I just read as much as I could. I became a little bit more conversationally fluent in contemporary Russian politics and the state of the democratic movement in Russia and Putin’s regime and certainly on Alexei Navalny himself. I was reading profiles and articles, things like that, just so I could sit across the table from him with a shred of credibility. I wanted to be at least fluent in his language, so to speak.
I wanted to ask this early on because it was something you pose as a preliminary question in the documentary itself. You asked Navalny about his connections with far-right, ethno-nationalist movements. What did you think of his response?
Well, I think Alexei exists in a different political context and it was very important in this film to litigate and examine his political background, and his political philosophies in a small way. What he really speaks to, and I think what is really important, is essentially this thought of the enemy of my enemy is my friend. Although my personal belief is that that is an unfortunate position to have to take, it is refreshingly honest and I understand it.
On the reception to the film, especially in relation to festivals: Oftentimes, the gems of film festivals are documentaries, which people can spend years working on. What's it like finally hearing from people?
I think what you just spoke to is emblematic of all works of art. The anxiety and the struggle of being an artist is to make things without knowing how the world will receive them. It is about having the courage to make them for yourself in spite of what the world may or may not think. When it comes to making a film like this, you have no idea how the world will perceive it. We won two awards at Sundance. That was beyond my wildest dreams; that was extraordinary. What’s happening in the world right now is remarkable. We made a film that is the ultimate anti-Putin movie, and Putin in the last six weeks has firmly established himself as the most evil, vile, hated man on the face of the Earth. To make a piece of art that contextualizes the moment in a really engaging and meaningful way that people can access is astounding.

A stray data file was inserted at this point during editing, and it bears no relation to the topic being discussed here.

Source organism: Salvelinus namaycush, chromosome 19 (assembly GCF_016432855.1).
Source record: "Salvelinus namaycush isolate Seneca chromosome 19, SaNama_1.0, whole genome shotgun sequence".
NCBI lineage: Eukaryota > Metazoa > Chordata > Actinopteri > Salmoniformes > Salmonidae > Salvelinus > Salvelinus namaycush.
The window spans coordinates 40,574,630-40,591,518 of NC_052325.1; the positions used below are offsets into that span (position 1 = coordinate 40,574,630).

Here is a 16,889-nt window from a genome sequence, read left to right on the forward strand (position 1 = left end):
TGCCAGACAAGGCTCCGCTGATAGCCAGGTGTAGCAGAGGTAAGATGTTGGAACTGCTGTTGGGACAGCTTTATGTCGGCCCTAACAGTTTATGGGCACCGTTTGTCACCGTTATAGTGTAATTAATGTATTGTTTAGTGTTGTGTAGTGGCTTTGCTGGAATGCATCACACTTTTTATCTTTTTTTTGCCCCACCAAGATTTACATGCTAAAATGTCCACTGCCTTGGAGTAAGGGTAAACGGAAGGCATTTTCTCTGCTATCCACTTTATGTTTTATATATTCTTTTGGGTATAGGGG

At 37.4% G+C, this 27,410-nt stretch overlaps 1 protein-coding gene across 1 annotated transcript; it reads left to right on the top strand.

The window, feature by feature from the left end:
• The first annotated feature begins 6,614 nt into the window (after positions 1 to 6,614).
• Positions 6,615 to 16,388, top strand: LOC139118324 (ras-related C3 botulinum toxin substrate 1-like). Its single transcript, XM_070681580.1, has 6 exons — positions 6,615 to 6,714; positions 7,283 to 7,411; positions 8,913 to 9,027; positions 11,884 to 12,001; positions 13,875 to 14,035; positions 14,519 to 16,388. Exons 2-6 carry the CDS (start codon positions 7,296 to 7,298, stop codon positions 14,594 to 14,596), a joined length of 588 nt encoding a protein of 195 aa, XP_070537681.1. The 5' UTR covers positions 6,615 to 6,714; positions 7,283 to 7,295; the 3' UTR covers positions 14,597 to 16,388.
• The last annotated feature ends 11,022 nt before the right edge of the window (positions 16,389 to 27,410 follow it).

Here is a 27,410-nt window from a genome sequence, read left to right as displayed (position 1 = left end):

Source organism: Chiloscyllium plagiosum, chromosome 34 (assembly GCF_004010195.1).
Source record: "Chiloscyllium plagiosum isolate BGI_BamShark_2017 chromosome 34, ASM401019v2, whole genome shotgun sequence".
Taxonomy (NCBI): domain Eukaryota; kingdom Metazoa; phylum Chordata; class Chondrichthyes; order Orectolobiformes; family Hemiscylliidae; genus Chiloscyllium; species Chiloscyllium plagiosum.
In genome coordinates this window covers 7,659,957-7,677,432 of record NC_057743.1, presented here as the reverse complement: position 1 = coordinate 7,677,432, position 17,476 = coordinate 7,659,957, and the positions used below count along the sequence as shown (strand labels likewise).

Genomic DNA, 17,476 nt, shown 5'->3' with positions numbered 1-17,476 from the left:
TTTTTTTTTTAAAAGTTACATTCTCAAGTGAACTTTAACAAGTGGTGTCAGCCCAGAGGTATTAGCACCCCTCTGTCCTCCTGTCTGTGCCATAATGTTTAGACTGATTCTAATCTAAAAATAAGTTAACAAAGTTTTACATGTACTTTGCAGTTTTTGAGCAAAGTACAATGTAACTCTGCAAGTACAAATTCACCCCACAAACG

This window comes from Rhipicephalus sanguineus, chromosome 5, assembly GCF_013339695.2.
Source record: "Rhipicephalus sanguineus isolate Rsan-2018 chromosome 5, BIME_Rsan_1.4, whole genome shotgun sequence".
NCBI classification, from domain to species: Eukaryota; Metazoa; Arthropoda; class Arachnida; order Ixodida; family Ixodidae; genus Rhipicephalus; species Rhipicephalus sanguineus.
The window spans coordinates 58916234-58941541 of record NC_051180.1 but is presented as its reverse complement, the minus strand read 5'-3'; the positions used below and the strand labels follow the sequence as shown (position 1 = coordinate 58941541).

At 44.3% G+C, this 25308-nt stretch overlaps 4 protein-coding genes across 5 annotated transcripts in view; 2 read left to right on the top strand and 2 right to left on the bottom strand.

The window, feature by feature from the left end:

The documentary establishes what Putin is capable of doing and shows the detail that went into how he would be willing to do anything to take someone out. Do you ever have any concerns about what impact that could have on you?
Well, first and foremost, I can’t go to Russia. So that’s that. But do I think they’re going to do anything to me? No. Absolutely not. I’m not worried about that.
Do you keep in touch with Navalny or his family in any capacity?
I keep in touch with his staff. We try to be very respectful of the family and their privacy so we make sure the staff facilitates all of the interactions.
I wanted to ask about that idea of privacy. How do you find the balance of wanting to ask an important question that may be difficult for someone to respond to?
Well, that’s a good question. It’s funny—I have no boundaries professionally and personally. I don’t like to have surface-level conversations. At the best of times, I just go straight for the jugular and am just very curious about the world. I think my conversational style and the way I communicate is really predicated on this curiosity which is foundational in my worldview. So I have no problem asking probing questions that sometimes make people uncomfortable. Of course in my work but also just like in my life and it has gotten me into trouble. There are people who are really annoyed by that who don’t like it who write me off and think I’m an asshole. That’s unfortunate, but I am who I am. I think asking questions is critically important to who I am.